The CSRI is a practical instrument for recording factual information on resource use as reported by study participants and/or their carers. As with any research instrument, care should be taken at the design stage to ensure the content is relevant to the evaluation and that the questions are phrased in a manner that is easy to understand.

Generally, the CSRI does not require a high-intensity training course to use, as the questions and answers are, in the main, self-explanatory. However, where we have provided training, this has tended to cover two topics: an explanation of why the information is collected and what is then done with it, and some more detailed information around recording and coding given the service context and research questions, and to ensure consistency within the evaluation. This has been particularly useful where there are several interviewers, or where data are collected across different sites.

We have also developed manuals for some versions of the CSRI. These tend to follow a similar format: describing why the data are collected, and providing support for recording and coding consistency. Manuals are available to download from this website for the Homestart study of families experiencing stress, the iCST study of an individualised sessions of cognitive stimulation, a study investigating day hospital care as opposed to traditional inpatient care, and the twelve years on study looking at service use and costs for those leaving psychiatric hospitals.


If you require assistance with questions not covered below, please contact PSSRU at

Frequently asked questions:

1. Is the CSRI copyrighted? Do I need permission to use it?

The CSRI is not copyrighted although we ask those using a version of the CSRI to reference it appropriately

2. How do I reference the CSRI?

Beecham, J. and Knapp, M. (2001) Costing psychiatric interventions, in G. Thornicroft (ed.) Measuring Mental Health Needs, Gaskell, 2nd edition, 200-224.

This core reference is for a chapter in the second (updated) edition of a book published in 2001, with the original book having been published in 1992. You may also cite the weblink for this chapter.

3. Can I amend it to more closely meet the needs of my study?

The CSRI can be adapted to meet the needs of any new project. We suggest you first look at those available on these webpages (either featured or more examples) to see if there is one that will fit closely with your research questions, service context and user group. Careful scrutiny will help ensure the CSRI asks all the questions relevant to the research. It is particularly important that the services listed are the ones your participants are likely to use.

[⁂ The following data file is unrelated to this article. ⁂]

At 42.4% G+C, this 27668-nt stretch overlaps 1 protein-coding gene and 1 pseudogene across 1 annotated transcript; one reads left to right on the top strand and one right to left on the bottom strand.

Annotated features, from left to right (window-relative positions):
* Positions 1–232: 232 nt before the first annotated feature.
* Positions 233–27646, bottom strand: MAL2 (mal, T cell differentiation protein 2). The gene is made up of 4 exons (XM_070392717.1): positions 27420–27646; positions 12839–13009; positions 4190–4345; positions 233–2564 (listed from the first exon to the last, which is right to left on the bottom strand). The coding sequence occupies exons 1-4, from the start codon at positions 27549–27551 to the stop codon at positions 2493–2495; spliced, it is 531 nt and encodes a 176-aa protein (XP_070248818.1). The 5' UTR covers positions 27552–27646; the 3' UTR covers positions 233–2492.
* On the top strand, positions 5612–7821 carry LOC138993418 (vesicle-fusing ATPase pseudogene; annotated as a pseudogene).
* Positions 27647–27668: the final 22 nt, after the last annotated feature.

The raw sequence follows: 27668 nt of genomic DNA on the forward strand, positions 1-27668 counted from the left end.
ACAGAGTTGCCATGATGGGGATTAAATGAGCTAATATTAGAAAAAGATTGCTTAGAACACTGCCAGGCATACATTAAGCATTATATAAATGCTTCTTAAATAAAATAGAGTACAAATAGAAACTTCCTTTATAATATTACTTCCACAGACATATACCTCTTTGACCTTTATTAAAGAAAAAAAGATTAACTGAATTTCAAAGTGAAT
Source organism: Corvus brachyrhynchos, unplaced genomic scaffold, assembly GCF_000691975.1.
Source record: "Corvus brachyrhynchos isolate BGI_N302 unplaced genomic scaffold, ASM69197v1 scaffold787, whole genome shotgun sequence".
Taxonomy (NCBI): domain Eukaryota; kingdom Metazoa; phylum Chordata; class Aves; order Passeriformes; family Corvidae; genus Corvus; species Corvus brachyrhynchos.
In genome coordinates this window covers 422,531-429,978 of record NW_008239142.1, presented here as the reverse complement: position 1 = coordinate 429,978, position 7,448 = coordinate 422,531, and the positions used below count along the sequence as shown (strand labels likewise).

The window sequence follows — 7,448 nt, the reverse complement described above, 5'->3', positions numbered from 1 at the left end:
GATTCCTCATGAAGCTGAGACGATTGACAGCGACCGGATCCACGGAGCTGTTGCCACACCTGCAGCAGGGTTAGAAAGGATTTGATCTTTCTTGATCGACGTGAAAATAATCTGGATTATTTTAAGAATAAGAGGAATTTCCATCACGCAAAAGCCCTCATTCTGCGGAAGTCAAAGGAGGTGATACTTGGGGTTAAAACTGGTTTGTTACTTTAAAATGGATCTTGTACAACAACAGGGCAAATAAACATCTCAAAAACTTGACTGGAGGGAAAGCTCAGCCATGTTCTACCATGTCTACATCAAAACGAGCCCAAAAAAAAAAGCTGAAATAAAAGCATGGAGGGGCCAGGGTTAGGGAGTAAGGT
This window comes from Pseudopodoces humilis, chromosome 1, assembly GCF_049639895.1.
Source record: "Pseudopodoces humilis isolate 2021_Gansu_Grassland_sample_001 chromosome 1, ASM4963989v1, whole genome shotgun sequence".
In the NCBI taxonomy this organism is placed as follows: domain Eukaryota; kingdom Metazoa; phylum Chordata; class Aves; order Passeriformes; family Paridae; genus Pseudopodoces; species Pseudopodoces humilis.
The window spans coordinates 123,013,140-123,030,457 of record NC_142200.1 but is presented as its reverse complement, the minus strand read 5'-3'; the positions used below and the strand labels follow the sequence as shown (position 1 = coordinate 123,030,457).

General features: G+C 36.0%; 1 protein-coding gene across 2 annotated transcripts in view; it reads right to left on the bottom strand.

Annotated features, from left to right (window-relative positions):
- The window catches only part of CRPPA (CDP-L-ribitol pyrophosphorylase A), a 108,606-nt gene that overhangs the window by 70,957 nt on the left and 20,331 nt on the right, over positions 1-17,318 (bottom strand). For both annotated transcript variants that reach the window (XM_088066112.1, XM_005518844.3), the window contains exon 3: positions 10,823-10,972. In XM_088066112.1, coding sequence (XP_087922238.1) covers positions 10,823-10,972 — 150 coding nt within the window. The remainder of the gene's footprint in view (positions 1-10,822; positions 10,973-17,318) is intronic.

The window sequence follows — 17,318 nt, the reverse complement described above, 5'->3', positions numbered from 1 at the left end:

4. My study is funded by NIHR; can I only use the questions relating to health careservices?

Economic theory advocates taking a comprehensive and societal approach in economic evaluation and this is the basis on which the CSRI has been developed. However, there are circumstances where a tighter perspective is justified and the service list can be amended.

5. Can I use the CSRI in other countries?

Service systems vary considerably across countries, and are often known by different titles or are located in different agencies. It is advisable to amend the service list in the light of these differences. The international versions page has versions developed for some European countries, and articles discussing how international CSRIs were developed and validated for a study of schizophrenia. We have also included a document developed for the ICare project which discusses translating the CSRI for use in other countries, using Germany as an illustration.

6. Are there any questions on the CSRI which people find difficult to answer?

The CSRI is an adaptable instrument, and through repeated administration and iteration it has been discovered that some ways of asking questions yield better results than others. We would recommend taking great care with wording with regards to questions related to individual budgets/ direct payments. Respondents often have difficulty disentangling this from the receipt of benefits, and in order to obtain an accurate figure care should be taken to ensure the respondent is clear about what is being asked. For example, the GREAT CSRI uses a definition card within the interview.

7. Are there any recommendations about how to go about collecting information on unpaid care hours provided?

Asking carers for the number of hours of unpaid care they provide in a typical day/week can also be challenging. Sometimes carers will indicate that they spend each moment of every day caring. This may be true, but researchers may want to separate active (or more ‘hands-on’) care from supervision. Recently, the CSRI has been collecting this information by asking co-resident carers what percentage of hours in a typical day that the care recipient can be left alone for, which can be used to calculate the number of hours of care needed in a typical day. This can be seen for example in the CSRI used as part of the GREAT study. Carers not living with the person they care for are simply asked for their hours of care over a given period. These individuals typically find it easier to estimate care hours as the act of arriving or leaving the home of the cared for person more easily separates caring hours from non-caring hours.

8. Is it too intrusive to ask individuals for their salary?

Some respondents feel that questions about their income from employment are sensitive, and may not want to provide this information. Additionally, some individuals may only know their own income and may not be able to accurately estimate household income. An alternative approach is to ask for individuals what job they do and their typical working hours per week. The national average wage by job category (and age/gender if desired) can then be applied to produce an estimation of the income from employment.